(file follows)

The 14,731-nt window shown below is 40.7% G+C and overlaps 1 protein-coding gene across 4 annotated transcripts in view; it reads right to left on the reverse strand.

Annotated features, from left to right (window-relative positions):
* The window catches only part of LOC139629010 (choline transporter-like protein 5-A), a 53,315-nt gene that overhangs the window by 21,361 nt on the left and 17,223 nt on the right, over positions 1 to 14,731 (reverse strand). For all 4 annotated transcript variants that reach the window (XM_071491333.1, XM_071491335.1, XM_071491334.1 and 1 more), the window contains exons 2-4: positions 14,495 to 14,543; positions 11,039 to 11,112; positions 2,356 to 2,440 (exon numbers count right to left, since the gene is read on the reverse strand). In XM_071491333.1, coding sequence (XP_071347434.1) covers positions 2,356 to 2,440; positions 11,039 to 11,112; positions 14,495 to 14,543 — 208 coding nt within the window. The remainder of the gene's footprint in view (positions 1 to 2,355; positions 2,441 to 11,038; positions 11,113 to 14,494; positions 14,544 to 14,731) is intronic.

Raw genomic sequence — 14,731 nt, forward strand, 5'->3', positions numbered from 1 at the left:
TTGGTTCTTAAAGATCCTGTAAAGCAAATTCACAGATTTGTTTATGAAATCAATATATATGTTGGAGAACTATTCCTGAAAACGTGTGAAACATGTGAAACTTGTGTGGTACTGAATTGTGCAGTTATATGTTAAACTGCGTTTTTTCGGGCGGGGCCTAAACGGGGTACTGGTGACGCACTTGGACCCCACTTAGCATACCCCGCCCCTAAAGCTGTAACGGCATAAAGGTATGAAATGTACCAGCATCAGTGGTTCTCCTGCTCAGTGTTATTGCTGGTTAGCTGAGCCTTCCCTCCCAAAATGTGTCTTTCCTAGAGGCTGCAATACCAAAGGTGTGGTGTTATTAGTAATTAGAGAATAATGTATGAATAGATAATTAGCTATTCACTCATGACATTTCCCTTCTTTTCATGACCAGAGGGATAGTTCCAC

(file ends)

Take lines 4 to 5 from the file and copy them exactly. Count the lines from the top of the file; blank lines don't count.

Raw genomic sequence — 14,731 nt, forward strand, 5'->3', positions numbered from 1 at the left:
TTGGTTCTTAAAGATCCTGTAAAGCAAATTCACAGATTTGTTTATGAAATCAATATATATGTTGGAGAACTATTCCTGAAAACGTGTGAAACATGTGAAACTTGTGTGGTACTGAATTGTGCAGTTATATGTTAAACTGCGTTTTTTCGGGCGGGGCCTAAACGGGGTACTGGTGACGCACTTGGACCCCACTTAGCATACCCCGCCCCTAAAGCTGTAACGGCATAAAGGTATGAAATGTACCAGCATCAGTGGTTCTCCTGCTCAGTGTTATTGCTGGTTAGCTGAGCCTTCCCTCCCAAAATGTGTCTTTCCTAGAGGCTGCAATACCAAAGGTGTGGTGTTATTAGTAATTAGAGAATAATGTATGAATAGATAATTAGCTATTCACTCATGACATTTCCCTTCTTTTCATGACCAGAGGGATAGTTCCAC